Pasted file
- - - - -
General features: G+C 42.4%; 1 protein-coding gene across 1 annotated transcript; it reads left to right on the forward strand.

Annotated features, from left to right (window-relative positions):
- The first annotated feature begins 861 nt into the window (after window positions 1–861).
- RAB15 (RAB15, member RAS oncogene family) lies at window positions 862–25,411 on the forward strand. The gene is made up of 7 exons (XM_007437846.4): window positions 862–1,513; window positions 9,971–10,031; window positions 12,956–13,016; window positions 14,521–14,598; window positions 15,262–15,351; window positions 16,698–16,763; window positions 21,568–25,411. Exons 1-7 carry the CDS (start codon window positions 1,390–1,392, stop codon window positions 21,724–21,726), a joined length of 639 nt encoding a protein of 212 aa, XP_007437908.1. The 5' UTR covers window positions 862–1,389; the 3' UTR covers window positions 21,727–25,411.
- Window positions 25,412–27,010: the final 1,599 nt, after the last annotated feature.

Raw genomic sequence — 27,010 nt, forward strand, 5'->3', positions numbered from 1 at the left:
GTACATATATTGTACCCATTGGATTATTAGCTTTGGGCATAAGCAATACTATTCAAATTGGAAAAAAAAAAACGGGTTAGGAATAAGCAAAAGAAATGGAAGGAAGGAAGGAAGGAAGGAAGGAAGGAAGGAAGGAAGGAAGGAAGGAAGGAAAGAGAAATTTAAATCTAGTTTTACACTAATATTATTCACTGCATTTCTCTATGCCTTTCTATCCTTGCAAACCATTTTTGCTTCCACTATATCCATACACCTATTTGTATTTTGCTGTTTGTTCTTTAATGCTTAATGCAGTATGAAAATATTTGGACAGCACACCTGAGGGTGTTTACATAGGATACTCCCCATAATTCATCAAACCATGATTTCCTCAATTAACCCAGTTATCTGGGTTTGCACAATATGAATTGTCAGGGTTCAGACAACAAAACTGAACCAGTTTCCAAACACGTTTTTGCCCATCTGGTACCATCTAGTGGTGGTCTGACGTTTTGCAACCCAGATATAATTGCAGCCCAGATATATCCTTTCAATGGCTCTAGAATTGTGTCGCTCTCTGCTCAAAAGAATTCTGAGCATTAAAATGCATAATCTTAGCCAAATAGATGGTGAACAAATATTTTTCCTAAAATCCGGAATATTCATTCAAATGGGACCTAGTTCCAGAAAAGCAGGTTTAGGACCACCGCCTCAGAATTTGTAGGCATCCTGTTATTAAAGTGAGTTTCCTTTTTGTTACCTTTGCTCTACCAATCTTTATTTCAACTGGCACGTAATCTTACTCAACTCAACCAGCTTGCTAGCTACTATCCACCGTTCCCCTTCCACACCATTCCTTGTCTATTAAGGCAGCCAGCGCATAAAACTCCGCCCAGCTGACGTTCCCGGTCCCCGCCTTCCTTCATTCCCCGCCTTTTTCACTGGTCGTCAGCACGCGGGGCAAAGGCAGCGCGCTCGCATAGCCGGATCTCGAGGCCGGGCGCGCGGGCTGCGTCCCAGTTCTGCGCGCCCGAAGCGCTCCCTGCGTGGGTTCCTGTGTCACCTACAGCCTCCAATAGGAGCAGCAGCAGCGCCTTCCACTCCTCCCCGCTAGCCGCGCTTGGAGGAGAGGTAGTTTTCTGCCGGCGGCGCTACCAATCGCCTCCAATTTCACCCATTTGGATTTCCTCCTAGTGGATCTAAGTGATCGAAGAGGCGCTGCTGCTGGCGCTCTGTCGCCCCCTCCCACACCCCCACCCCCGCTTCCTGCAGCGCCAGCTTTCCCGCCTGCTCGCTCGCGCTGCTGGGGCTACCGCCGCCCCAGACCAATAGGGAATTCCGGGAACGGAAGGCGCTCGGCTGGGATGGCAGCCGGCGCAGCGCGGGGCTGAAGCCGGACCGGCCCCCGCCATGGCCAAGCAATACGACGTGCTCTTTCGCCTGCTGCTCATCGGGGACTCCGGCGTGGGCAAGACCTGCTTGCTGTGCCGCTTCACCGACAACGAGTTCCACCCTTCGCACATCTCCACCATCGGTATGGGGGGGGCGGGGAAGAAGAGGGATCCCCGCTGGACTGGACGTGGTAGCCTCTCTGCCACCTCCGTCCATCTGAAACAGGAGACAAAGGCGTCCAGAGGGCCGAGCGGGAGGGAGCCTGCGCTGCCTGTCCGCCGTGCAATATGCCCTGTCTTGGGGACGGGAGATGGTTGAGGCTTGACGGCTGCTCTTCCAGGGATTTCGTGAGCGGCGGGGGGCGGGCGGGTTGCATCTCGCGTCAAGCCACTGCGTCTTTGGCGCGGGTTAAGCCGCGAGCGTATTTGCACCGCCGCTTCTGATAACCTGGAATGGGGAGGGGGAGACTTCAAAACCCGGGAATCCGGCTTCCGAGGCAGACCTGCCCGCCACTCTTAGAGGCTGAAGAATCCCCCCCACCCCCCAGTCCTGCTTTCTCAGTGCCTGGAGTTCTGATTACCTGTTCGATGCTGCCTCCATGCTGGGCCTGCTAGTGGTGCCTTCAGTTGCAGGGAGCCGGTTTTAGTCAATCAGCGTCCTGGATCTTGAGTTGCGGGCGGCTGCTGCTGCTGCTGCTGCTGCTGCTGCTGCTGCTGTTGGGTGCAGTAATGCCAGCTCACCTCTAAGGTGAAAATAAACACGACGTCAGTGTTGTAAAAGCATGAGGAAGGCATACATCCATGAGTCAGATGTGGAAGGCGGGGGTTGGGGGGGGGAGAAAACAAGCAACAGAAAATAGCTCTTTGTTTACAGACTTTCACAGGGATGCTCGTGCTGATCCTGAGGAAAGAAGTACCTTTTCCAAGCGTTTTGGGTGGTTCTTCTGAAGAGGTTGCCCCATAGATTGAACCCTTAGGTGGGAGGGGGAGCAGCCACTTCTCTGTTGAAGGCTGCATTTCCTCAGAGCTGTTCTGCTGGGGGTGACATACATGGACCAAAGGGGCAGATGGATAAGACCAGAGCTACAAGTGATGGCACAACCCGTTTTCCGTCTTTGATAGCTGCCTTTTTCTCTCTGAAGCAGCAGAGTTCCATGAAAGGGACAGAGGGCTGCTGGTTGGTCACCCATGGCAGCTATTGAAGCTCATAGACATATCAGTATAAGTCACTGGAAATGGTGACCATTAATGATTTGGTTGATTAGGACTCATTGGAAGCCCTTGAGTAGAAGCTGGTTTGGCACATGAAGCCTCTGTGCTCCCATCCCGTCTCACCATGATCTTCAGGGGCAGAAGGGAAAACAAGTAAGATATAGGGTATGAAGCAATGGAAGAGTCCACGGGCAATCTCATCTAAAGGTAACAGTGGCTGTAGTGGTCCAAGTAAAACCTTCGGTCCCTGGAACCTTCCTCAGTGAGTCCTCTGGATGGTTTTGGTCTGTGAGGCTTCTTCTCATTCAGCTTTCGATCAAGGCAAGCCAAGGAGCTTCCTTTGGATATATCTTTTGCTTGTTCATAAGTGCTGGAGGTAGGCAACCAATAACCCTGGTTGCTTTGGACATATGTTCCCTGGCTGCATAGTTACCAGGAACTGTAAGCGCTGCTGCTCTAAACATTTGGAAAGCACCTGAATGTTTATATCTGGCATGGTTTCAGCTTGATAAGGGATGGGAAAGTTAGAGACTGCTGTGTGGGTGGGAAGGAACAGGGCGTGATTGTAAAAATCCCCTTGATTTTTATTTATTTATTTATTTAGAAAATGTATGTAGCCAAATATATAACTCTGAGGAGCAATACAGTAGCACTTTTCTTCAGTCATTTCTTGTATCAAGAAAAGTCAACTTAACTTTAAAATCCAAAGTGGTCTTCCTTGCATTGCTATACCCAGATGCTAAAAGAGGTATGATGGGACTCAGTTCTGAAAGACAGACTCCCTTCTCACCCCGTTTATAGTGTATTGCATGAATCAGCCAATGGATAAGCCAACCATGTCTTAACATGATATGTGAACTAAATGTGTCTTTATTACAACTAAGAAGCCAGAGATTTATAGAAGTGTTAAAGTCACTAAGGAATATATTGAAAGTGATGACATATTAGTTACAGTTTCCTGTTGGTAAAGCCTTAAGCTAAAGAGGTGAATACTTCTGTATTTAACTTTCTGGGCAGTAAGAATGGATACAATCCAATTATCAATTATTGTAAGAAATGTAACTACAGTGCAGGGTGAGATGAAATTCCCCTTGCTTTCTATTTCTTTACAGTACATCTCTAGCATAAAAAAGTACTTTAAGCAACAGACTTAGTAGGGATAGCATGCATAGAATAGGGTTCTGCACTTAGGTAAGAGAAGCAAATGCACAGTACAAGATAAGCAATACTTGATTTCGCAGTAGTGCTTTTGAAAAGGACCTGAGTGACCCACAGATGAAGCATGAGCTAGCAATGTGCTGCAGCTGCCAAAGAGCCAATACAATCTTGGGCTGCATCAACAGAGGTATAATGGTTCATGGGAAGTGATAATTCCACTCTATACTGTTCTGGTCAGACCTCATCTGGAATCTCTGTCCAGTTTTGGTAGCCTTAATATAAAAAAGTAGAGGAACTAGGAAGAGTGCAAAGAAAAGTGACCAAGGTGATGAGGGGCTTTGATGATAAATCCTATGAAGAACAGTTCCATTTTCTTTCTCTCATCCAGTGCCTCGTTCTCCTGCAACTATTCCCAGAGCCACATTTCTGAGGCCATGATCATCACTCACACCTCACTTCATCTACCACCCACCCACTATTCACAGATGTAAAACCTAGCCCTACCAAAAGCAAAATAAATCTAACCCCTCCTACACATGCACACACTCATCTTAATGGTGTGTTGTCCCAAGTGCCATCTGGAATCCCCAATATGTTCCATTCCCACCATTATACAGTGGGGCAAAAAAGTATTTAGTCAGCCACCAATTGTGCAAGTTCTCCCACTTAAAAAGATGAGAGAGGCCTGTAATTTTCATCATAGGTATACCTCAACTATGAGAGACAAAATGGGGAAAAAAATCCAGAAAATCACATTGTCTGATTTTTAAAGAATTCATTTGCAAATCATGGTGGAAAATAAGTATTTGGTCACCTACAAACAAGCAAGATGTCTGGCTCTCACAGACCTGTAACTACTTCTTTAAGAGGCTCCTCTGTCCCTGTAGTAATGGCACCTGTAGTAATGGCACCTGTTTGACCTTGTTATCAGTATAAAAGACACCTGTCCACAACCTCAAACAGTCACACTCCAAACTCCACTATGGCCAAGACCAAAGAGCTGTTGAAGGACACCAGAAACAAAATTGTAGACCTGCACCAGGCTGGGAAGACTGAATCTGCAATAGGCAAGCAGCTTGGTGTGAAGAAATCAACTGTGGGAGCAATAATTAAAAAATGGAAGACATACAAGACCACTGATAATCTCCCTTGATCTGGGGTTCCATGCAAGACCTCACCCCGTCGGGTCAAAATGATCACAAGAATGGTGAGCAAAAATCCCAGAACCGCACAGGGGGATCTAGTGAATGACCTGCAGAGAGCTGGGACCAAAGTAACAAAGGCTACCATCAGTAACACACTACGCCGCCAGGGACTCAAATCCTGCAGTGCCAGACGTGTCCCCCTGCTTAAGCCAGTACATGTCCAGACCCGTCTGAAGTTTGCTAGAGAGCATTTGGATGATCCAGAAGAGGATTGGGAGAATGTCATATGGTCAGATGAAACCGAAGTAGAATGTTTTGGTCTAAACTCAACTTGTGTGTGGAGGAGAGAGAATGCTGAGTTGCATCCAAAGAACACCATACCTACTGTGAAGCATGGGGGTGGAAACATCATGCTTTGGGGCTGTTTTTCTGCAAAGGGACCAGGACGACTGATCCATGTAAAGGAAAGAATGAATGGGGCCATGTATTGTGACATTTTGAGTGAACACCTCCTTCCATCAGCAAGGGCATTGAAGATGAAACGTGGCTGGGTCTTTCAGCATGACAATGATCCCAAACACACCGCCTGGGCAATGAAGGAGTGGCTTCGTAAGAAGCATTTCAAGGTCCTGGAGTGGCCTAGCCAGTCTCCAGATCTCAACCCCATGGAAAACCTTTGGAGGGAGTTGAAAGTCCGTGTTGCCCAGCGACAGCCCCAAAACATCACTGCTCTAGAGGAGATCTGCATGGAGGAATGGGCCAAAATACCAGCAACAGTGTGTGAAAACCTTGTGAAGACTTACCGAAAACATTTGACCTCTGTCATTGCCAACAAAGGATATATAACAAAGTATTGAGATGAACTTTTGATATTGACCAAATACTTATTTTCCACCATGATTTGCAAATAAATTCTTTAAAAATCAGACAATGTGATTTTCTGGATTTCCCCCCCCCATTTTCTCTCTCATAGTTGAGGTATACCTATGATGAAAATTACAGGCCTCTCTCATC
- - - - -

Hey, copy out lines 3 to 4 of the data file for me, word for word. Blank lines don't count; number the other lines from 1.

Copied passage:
- The first annotated feature begins 861 nt into the window (after window positions 1–861).
- RAB15 (RAB15, member RAS oncogene family) lies at window positions 862–25,411 on the forward strand. The gene is made up of 7 exons (XM_007437846.4): window positions 862–1,513; window positions 9,971–10,031; window positions 12,956–13,016; window positions 14,521–14,598; window positions 15,262–15,351; window positions 16,698–16,763; window positions 21,568–25,411. Exons 1-7 carry the CDS (start codon window positions 1,390–1,392, stop codon window positions 21,724–21,726), a joined length of 639 nt encoding a protein of 212 aa, XP_007437908.1. The 5' UTR covers window positions 862–1,389; the 3' UTR covers window positions 21,727–25,411.